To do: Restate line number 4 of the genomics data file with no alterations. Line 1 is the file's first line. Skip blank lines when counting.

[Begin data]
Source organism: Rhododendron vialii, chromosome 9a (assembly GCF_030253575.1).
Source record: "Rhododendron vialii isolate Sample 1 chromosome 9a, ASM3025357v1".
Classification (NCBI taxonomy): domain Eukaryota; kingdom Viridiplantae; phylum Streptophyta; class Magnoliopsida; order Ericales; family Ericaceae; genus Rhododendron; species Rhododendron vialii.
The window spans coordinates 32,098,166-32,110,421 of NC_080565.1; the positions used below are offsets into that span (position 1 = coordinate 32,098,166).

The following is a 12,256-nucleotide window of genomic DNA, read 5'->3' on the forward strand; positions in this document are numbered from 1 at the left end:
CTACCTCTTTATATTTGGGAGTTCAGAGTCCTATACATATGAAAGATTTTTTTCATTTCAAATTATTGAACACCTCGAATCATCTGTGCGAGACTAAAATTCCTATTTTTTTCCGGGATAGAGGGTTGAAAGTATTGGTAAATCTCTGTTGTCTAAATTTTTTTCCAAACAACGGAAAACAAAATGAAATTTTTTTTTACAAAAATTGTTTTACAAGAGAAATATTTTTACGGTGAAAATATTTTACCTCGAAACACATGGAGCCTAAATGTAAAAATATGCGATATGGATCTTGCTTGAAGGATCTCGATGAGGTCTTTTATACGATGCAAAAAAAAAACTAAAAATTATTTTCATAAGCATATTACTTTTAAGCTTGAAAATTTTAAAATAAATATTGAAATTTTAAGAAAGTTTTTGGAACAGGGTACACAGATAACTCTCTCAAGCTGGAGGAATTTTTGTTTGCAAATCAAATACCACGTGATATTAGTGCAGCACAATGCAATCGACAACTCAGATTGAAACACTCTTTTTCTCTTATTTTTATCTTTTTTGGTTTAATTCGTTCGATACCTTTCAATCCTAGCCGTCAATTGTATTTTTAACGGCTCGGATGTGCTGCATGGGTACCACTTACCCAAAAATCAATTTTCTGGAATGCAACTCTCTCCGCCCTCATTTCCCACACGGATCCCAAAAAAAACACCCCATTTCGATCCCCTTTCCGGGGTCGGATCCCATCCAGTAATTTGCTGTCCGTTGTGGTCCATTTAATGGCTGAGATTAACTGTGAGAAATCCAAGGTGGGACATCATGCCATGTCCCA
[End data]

The window spans coordinates 32,098,166-32,110,421 of NC_080565.1; the positions used below are offsets into that span (position 1 = coordinate 32,098,166).